Man that was so well said. And I love the analogy about the first date. I can think about that. You know, you mentioned little Freudian slip there. You mentioned the other podcast that I host agency life. And one of the things I'm doing there is we have a podcast. And then we also have a monthly livestream series, Marcel Pedic. Pa with pure Aikido, he was a guest on one of our live streams. And one of the attendees said, this is the best session in the series that we've had, so far as Marcel was actually sharing something, and they and he shared his iPad and was kind of doing a visual and that sort of stuff. And I saw that as an opportunity, we're going to have him back on in August on our next live stream on that series. Because so often we find someone to partner with, we find someone to market with. And then we just, we even if we have a great first date, it's like, boom, we got to get that next first date. And that's how we're thinking about it, as opposed to, hey, if we have a good first date, maybe we should go on another, maybe there's something here, maybe we should have a DTR define the relationship conversation here. And we should, once we define it, then, you know, continue to develop this relationship. And that's basically what I hear you saying. And back to the original story and question of, we're not just talking about a tactic of going out in appearing on podcasts, we're trying to get your way into other people's content series. But do that and look at it as an inroad to kind of test out the relationship and see if there's something here. Is there a shared vision? Is there complimentary ways that you, your services and your products can serve the same audience? Is there complementary ways that your content can serve the same audience? Right? Hey, we've been trying to pull this together. Oh, actually, we just did a survey on this right. I'm gonna have Pete kupuna and Carl sake is on that show. We were talking about agency life. They just did a benchmarking report for agencies on marketing themselves. And I said, Hey, over, we are doing a benchmarking report for agencies on the operational side. Maybe we could both try and help collect responses to get more data into these surveys, and then we can talk about them both. We wouldn't have uncovered that if I just said, Hey, you guys come on this podcast. Can I come on your podcast, and that's it. leaning into the relationship is what has led to a few of those Different examples in both of the way you, and I'm trying to execute near bound marketing. So I think that is is a great place to round it out, Kenny, anything else that you're thinking about that you've learned from some of your testing the waters of a near bound marketing approach, or what you're looking at next that you think might be interesting, as we round out in the conversation today,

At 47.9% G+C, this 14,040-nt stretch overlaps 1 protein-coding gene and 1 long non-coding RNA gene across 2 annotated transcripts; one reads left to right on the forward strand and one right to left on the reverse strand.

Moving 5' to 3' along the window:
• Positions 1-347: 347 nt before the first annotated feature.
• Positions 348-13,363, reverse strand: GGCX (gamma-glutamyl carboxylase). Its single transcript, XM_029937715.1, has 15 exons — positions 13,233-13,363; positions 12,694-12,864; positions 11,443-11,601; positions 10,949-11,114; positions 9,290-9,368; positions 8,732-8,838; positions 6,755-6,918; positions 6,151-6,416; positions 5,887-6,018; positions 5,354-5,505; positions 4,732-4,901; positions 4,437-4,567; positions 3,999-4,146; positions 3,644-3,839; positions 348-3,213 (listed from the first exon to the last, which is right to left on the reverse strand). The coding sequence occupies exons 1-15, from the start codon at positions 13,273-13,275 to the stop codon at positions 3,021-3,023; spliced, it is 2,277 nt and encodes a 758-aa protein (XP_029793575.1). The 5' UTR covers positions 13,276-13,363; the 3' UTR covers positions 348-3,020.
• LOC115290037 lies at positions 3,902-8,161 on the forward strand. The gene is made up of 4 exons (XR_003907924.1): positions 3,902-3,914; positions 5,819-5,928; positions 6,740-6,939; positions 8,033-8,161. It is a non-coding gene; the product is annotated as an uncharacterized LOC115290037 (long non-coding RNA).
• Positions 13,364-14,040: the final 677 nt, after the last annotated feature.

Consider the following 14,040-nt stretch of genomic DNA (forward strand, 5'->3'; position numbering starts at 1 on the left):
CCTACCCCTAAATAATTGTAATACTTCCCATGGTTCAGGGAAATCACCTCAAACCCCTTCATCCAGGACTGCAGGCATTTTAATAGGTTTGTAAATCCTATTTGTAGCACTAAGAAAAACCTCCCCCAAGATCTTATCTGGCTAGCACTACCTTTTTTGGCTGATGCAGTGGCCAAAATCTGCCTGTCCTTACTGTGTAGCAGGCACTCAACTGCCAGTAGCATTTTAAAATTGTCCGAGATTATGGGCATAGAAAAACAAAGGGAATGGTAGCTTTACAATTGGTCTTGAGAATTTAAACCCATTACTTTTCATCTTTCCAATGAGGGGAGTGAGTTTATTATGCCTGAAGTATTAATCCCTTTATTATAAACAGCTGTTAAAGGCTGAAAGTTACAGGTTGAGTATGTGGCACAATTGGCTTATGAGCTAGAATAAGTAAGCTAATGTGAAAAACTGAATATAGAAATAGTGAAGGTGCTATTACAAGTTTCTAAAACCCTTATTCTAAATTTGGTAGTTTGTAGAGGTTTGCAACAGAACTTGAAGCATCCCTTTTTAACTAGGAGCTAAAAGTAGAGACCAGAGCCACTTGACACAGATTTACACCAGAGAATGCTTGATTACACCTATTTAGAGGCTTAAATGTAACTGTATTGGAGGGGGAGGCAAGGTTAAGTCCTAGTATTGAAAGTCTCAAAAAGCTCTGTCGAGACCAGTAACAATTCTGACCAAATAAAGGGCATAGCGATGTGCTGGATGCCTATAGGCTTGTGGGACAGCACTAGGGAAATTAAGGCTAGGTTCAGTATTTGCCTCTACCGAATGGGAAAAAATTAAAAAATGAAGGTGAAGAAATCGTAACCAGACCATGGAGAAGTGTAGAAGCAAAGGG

Kenny Lange 30:21
the more I learned, the more I realize how much I don't know. And one would think that being married and having as many kids as I do, would have taught me that as well. But the more I get to talk to people, the more I just have an appreciation for the specialized level of knowledge in these different areas that I don't have an I don't have to have, but can greatly help me learn and help this group. Because if you really feel passionate about the group, you're you're filled called to serve, or you're just, you know, that's what sets your head and your heart on fire. If that's the outcome you're focused on, you're going to find ways to bring value to that group, no matter what if it's from you, or from somebody else, because it's not about you. And that's been a huge learning is it's not about shining the light on me, it's about bringing the greatest amount of value and help I can to a group of people that I feel passionately about. And, you know, I think anybody could and should apply that to the group they feel passionate about as well.

Logan Lyles 31:34